Wednesday, May 12, 2010

Tuesday Poem, "A Little Love"

A Little Love

Tell me you can manage without love
When you fling yourself into the barbed wire of life.
Tell me you can manage without love
When you stake out the stations of Calvary.
Tell me you can manage without love
When you bite on the green fruit of experience.
Tell me you can manage without love
When you celebrate eternal glories,
Or tell the beads of joy, of smiles.
Tell me that, tell me all that,
And I will tell you what your misery weighs.

A. Kanie (1952)

From the book, "French African Verse" with English translations by John Reed and Clive Wake
published by Heinemann, London, Ibadan, Nairobi

This is from a collection that a friend gave me when he sorted his books before moving to another condo. I particularly responded the two poems by A. Kanie which were included. I am not a grand fan of metaphors since they are so easy for me to step over and dodge around as I read and because I'm so plain spoken, but I found this piece and his other poem about racism clear enough to me to understand and deeply appreciate.

Anoma Kanie, Ivory Coast, published Les eaux du Comoe, Editions du Miroir, Paris, 1952.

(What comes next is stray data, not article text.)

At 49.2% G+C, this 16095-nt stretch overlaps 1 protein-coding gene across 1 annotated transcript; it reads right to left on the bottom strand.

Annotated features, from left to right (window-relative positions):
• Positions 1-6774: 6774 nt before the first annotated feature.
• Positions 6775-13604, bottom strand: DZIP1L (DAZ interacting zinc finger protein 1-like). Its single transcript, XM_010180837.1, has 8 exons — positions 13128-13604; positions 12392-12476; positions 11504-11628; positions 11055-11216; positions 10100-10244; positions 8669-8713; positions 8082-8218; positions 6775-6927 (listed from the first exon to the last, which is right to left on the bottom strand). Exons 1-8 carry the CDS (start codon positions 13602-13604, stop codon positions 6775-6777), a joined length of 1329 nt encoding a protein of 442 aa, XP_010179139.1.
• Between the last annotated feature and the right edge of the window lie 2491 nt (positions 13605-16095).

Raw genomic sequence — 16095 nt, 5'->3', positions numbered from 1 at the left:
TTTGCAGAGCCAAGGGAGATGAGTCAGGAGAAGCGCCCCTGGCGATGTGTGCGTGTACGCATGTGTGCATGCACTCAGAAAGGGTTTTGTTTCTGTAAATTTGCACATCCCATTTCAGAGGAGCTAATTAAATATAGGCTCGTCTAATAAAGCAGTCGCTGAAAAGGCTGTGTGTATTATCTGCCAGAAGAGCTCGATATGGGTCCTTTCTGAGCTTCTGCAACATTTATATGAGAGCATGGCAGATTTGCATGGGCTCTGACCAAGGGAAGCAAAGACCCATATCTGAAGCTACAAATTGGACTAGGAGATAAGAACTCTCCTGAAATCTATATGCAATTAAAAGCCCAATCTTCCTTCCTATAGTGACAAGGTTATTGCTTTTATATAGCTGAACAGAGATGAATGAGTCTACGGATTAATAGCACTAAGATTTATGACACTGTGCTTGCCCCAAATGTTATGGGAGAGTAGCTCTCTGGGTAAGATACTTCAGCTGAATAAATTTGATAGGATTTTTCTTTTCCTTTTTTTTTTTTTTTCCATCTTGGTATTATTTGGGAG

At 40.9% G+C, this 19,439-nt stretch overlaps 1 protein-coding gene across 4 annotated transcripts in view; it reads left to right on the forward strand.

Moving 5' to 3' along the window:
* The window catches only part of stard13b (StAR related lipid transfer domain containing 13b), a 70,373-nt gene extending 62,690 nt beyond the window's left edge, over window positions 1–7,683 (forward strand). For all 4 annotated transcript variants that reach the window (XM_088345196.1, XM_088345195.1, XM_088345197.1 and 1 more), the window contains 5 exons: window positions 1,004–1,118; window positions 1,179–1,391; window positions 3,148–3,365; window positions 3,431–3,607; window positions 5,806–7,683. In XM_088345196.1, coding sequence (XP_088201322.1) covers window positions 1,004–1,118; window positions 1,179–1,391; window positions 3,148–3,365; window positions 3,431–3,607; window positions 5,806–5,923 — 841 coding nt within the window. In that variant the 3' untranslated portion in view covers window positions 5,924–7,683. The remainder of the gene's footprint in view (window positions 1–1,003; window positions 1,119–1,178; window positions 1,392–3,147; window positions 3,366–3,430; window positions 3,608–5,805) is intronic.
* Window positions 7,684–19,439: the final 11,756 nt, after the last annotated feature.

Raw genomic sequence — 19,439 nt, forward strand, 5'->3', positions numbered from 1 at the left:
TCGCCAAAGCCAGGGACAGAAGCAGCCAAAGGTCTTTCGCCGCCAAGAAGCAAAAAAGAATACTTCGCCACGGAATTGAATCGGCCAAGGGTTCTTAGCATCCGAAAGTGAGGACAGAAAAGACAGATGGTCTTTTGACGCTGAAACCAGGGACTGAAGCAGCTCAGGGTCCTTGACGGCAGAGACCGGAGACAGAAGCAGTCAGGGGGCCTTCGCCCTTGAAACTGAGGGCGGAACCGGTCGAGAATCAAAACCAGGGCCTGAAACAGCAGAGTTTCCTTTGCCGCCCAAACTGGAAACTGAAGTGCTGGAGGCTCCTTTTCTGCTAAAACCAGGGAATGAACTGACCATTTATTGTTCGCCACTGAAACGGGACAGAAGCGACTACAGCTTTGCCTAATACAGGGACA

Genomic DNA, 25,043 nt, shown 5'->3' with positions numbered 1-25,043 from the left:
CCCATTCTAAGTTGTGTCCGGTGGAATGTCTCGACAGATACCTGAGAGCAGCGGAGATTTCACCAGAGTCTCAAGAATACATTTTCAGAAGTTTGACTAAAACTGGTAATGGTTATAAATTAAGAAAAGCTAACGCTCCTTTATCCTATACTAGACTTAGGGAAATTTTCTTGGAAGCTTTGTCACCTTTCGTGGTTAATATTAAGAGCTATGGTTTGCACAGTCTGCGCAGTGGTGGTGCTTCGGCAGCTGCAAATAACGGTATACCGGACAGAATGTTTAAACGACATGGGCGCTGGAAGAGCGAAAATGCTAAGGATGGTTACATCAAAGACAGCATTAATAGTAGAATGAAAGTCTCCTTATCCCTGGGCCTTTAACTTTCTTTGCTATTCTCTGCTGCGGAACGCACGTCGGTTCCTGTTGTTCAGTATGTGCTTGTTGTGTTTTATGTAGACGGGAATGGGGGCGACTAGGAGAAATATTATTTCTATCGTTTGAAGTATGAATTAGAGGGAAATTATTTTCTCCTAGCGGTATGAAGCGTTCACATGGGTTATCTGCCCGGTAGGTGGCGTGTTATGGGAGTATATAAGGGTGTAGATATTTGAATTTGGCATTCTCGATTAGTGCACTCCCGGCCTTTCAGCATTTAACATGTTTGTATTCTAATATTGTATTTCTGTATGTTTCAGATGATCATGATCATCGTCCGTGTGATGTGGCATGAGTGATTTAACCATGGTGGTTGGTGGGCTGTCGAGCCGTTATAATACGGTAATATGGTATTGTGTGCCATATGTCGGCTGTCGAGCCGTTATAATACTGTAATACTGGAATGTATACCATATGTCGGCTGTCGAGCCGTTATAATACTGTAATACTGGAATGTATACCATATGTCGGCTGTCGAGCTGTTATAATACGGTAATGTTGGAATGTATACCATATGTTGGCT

(I'm not able to include the proper accents on the e's in Comoe or Editions.)

4 comments:

  1. melissa,
    this poem builds so beautifully, and the payoff is strong enough to handle the cumulative power. very nice.

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  2. I loved the poem, the opening is exquisite. But what I loved the most is how it bastes you, it marinates you, it cooks you ever so slowly before letting you drop like a rollercoaster into the cauldron of literary excellence. That last line is the clincher:

    'Tell me that, tell me all that,
    And I will tell you what your misery weighs.'

    Make no mistake, that last phrase, 'what you misery weighs' is the make or break. You've set the reader up and now you can't let him or her down.

    Loved it. Many thanks.

    Greetings from London.

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  3. I've been thinking of this poem a bit this week - that last line especially. Isn't it wonderful how poetry 'sticks' to you.... Hope all is well, Melissa - and especially that you're feeling well - I missed your Tuesday Poem this week.

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